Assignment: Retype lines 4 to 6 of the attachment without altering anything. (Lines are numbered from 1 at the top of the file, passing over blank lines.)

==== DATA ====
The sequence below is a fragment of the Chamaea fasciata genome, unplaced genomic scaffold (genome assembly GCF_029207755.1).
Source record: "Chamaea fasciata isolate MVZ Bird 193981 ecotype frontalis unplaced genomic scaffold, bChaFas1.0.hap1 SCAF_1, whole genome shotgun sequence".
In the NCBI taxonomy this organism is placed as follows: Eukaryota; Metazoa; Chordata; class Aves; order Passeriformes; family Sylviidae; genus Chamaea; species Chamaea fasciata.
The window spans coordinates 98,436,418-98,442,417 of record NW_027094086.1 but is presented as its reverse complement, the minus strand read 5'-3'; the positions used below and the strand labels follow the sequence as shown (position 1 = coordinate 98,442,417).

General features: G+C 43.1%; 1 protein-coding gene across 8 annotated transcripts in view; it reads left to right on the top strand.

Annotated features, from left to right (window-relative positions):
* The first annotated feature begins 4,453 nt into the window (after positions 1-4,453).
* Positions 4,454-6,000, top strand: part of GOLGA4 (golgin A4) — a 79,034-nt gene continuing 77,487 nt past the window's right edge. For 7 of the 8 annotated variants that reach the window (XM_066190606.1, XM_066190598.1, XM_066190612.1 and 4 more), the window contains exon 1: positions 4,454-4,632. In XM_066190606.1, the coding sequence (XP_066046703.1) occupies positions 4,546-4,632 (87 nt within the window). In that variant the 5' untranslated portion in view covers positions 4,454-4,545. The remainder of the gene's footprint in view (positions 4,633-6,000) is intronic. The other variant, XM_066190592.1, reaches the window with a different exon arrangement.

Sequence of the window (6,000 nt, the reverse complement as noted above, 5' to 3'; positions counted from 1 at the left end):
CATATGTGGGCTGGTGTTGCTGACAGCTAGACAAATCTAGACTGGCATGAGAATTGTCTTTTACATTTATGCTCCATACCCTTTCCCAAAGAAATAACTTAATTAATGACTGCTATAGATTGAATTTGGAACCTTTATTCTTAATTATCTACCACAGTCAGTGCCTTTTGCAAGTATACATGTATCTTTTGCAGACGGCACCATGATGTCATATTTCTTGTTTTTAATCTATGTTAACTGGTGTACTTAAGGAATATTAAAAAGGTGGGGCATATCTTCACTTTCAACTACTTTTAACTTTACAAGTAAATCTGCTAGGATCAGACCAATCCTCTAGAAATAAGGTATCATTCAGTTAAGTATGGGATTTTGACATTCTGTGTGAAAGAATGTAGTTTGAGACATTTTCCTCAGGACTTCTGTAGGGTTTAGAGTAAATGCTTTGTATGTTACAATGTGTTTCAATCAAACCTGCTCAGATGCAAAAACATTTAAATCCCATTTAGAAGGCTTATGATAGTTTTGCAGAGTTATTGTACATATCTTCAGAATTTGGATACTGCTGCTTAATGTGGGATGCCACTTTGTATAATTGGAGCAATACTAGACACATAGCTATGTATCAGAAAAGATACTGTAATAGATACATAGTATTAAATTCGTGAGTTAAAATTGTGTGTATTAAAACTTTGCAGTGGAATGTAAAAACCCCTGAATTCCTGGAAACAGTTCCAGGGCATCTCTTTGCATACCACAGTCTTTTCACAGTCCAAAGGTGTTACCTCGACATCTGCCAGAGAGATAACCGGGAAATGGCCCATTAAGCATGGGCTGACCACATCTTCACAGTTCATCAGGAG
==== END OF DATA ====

The window spans coordinates 98,436,418-98,442,417 of record NW_027094086.1 but is presented as its reverse complement, the minus strand read 5'-3'; the positions used below and the strand labels follow the sequence as shown (position 1 = coordinate 98,442,417).

General features: G+C 43.1%; 1 protein-coding gene across 8 annotated transcripts in view; it reads left to right on the top strand.

Annotated features, from left to right (window-relative positions):